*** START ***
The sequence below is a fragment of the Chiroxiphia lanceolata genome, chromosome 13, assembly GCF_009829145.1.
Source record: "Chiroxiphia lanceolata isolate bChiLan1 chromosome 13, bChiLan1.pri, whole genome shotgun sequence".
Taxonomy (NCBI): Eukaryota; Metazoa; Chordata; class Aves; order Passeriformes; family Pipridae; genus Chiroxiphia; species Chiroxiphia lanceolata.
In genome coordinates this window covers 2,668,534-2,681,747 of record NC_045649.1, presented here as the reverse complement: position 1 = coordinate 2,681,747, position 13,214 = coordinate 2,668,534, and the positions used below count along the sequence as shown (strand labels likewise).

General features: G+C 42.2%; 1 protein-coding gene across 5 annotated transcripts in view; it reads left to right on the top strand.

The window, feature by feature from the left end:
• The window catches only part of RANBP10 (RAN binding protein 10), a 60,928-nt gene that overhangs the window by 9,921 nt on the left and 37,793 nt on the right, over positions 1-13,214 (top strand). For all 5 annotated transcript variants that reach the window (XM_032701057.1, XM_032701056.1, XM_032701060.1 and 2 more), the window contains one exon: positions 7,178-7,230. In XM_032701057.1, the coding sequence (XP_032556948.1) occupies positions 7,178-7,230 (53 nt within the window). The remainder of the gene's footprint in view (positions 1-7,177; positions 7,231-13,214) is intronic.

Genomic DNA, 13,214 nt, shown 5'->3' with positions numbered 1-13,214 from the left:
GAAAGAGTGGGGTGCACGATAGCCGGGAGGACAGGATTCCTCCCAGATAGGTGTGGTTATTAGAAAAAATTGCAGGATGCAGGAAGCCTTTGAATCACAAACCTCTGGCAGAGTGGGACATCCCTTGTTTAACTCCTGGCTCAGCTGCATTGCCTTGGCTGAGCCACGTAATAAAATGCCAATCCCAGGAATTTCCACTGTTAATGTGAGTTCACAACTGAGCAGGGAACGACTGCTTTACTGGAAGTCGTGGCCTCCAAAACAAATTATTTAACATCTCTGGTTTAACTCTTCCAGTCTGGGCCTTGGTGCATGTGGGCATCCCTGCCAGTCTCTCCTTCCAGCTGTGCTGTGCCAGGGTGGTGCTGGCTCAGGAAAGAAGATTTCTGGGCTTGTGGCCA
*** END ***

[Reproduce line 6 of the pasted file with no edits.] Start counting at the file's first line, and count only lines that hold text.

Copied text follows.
The window, feature by feature from the left end: